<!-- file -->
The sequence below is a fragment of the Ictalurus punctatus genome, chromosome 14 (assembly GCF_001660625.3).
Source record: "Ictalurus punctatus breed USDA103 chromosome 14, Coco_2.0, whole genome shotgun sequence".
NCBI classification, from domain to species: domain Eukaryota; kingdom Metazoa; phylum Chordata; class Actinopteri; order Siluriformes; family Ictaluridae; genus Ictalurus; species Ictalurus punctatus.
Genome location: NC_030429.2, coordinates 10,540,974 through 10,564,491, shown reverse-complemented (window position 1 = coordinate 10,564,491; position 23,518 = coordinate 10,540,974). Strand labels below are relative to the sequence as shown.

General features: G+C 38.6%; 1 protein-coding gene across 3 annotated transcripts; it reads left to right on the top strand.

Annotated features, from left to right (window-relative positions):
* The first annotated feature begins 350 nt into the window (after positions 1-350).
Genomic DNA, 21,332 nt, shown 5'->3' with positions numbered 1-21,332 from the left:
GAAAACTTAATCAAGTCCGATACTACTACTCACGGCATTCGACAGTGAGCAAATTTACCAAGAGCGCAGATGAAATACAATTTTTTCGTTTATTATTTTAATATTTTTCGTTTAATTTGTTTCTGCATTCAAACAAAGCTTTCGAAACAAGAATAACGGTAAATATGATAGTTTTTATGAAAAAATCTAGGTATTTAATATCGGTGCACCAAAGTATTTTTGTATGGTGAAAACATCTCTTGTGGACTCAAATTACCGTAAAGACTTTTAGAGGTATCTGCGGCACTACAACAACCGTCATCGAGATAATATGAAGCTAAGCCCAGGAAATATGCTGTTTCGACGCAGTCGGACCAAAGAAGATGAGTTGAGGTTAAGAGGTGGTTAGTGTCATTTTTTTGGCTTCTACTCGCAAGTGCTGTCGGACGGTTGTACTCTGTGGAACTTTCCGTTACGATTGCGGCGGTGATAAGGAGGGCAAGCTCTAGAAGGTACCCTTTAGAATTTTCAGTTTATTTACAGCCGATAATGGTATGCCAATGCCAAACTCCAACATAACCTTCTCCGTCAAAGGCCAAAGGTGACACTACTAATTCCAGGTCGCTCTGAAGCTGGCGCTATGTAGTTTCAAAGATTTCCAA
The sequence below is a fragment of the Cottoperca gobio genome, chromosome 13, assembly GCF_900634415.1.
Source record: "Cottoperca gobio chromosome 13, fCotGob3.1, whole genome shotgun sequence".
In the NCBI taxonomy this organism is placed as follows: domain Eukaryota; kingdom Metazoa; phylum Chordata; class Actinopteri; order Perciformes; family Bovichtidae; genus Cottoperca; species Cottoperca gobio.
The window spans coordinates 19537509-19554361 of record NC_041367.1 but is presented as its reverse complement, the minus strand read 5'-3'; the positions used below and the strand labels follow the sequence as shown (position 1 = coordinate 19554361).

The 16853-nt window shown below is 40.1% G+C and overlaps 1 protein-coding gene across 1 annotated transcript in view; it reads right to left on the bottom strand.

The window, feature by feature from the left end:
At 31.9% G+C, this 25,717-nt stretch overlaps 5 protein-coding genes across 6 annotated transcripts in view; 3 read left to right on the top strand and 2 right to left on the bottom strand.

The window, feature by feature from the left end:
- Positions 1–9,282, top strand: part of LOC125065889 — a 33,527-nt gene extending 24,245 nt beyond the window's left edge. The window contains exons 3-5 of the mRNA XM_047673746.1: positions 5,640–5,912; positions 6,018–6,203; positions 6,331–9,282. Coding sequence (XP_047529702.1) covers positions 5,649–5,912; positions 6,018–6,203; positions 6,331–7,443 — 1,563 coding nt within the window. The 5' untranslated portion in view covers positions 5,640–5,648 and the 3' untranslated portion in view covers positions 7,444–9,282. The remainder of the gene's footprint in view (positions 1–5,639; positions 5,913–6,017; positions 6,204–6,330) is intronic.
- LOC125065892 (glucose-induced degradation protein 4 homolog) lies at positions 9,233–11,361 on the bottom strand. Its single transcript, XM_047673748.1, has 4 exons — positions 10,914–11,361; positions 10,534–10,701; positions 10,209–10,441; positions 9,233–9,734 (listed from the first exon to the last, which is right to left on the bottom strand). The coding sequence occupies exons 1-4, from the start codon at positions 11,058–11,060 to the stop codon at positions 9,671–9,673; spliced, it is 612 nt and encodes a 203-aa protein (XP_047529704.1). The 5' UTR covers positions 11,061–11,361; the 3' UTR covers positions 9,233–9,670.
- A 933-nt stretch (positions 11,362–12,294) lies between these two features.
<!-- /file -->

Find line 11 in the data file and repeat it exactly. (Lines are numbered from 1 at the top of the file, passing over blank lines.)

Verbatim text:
Source record: "Cottoperca gobio chromosome 13, fCotGob3.1, whole genome shotgun sequence".